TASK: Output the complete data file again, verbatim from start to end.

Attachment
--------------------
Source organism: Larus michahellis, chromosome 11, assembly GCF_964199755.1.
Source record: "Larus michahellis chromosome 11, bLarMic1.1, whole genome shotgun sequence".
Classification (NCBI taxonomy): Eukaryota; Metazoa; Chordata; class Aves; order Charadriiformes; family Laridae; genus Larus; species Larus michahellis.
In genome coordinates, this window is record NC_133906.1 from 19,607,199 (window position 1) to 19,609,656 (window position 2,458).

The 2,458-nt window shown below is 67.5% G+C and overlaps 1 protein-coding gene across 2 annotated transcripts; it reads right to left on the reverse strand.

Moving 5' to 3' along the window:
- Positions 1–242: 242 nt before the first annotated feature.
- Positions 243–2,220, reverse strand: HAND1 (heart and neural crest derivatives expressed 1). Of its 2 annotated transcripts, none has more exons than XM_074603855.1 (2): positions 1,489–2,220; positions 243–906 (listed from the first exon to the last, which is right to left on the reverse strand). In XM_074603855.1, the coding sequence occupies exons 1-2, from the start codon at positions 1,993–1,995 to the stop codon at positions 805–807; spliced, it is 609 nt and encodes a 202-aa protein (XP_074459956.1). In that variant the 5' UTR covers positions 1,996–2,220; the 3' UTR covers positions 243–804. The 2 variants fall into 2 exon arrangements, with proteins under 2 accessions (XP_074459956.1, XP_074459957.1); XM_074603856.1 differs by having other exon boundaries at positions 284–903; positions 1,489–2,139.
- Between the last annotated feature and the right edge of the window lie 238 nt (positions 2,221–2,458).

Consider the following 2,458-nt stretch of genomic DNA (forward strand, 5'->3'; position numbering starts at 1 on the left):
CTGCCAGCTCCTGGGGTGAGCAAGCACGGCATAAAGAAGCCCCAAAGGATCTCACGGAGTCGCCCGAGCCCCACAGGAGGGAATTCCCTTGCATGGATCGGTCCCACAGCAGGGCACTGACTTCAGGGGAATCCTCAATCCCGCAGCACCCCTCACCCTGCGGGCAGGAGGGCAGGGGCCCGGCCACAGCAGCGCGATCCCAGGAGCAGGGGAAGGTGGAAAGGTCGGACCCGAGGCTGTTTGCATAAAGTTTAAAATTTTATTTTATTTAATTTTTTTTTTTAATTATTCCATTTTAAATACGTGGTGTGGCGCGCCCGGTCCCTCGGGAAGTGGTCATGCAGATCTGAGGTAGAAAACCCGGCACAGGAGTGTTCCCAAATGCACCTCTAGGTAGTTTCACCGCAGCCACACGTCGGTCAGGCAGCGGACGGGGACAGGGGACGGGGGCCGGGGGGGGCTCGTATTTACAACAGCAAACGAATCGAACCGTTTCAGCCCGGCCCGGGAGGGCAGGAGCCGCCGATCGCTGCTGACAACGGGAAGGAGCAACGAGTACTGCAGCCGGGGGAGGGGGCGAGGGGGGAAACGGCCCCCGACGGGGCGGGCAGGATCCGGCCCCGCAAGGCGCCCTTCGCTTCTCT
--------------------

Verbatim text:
Source organism: Larus michahellis, chromosome 11, assembly GCF_964199755.1.
Source record: "Larus michahellis chromosome 11, bLarMic1.1, whole genome shotgun sequence".
Classification (NCBI taxonomy): Eukaryota; Metazoa; Chordata; class Aves; order Charadriiformes; family Laridae; genus Larus; species Larus michahellis.
In genome coordinates, this window is record NC_133906.1 from 19,607,199 (window position 1) to 19,609,656 (window position 2,458).

The 2,458-nt window shown below is 67.5% G+C and overlaps 1 protein-coding gene across 2 annotated transcripts; it reads right to left on the reverse strand.

Moving 5' to 3' along the window:
- Positions 1–242: 242 nt before the first annotated feature.
- Positions 243–2,220, reverse strand: HAND1 (heart and neural crest derivatives expressed 1). Of its 2 annotated transcripts, none has more exons than XM_074603855.1 (2): positions 1,489–2,220; positions 243–906 (listed from the first exon to the last, which is right to left on the reverse strand). In XM_074603855.1, the coding sequence occupies exons 1-2, from the start codon at positions 1,993–1,995 to the stop codon at positions 805–807; spliced, it is 609 nt and encodes a 202-aa protein (XP_074459956.1). In that variant the 5' UTR covers positions 1,996–2,220; the 3' UTR covers positions 243–804. The 2 variants fall into 2 exon arrangements, with proteins under 2 accessions (XP_074459956.1, XP_074459957.1); XM_074603856.1 differs by having other exon boundaries at positions 284–903; positions 1,489–2,139.
- Between the last annotated feature and the right edge of the window lie 238 nt (positions 2,221–2,458).

Consider the following 2,458-nt stretch of genomic DNA (forward strand, 5'->3'; position numbering starts at 1 on the left):
CTGCCAGCTCCTGGGGTGAGCAAGCACGGCATAAAGAAGCCCCAAAGGATCTCACGGAGTCGCCCGAGCCCCACAGGAGGGAATTCCCTTGCATGGATCGGTCCCACAGCAGGGCACTGACTTCAGGGGAATCCTCAATCCCGCAGCACCCCTCACCCTGCGGGCAGGAGGGCAGGGGCCCGGCCACAGCAGCGCGATCCCAGGAGCAGGGGAAGGTGGAAAGGTCGGACCCGAGGCTGTTTGCATAAAGTTTAAAATTTTATTTTATTTAATTTTTTTTTTTAATTATTCCATTTTAAATACGTGGTGTGGCGCGCCCGGTCCCTCGGGAAGTGGTCATGCAGATCTGAGGTAGAAAACCCGGCACAGGAGTGTTCCCAAATGCACCTCTAGGTAGTTTCACCGCAGCCACACGTCGGTCAGGCAGCGGACGGGGACAGGGGACGGGGGCCGGGGGGGGCTCGTATTTACAACAGCAAACGAATCGAACCGTTTCAGCCCGGCCCGGGAGGGCAGGAGCCGCCGATCGCTGCTGACAACGGGAAGGAGCAACGAGTACTGCAGCCGGGGGAGGGGGCGAGGGGGGAAACGGCCCCCGACGGGGCGGGCAGGATCCGGCCCCGCAAGGCGCCCTTCGCTTCTCT